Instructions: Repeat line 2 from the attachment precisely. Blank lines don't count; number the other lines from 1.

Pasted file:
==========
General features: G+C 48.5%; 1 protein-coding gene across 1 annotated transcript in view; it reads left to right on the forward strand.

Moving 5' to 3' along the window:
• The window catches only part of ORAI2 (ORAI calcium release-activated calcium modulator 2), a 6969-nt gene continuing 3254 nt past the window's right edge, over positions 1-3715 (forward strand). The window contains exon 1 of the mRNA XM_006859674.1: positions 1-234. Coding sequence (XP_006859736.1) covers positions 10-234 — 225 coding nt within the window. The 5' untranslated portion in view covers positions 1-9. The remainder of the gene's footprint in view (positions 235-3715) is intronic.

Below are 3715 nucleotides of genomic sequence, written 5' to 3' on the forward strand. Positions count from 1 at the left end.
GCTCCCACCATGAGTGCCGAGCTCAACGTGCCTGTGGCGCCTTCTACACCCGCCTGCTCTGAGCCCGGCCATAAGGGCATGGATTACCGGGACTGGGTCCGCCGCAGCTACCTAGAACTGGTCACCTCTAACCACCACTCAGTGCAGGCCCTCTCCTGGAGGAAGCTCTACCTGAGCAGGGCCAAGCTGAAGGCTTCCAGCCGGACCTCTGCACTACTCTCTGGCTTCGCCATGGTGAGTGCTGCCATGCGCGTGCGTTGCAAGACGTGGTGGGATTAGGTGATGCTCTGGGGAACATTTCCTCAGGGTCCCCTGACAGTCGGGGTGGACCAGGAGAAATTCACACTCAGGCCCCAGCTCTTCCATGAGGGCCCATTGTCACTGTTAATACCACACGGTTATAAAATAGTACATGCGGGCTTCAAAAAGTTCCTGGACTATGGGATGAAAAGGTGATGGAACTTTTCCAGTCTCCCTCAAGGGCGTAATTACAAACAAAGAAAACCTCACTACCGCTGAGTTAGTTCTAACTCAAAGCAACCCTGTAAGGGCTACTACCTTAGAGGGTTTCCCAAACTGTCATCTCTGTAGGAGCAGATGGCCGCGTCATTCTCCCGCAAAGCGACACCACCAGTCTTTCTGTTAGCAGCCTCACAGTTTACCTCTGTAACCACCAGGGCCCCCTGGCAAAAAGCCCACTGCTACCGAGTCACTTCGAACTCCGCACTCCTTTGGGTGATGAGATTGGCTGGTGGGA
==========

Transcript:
Moving 5' to 3' along the window: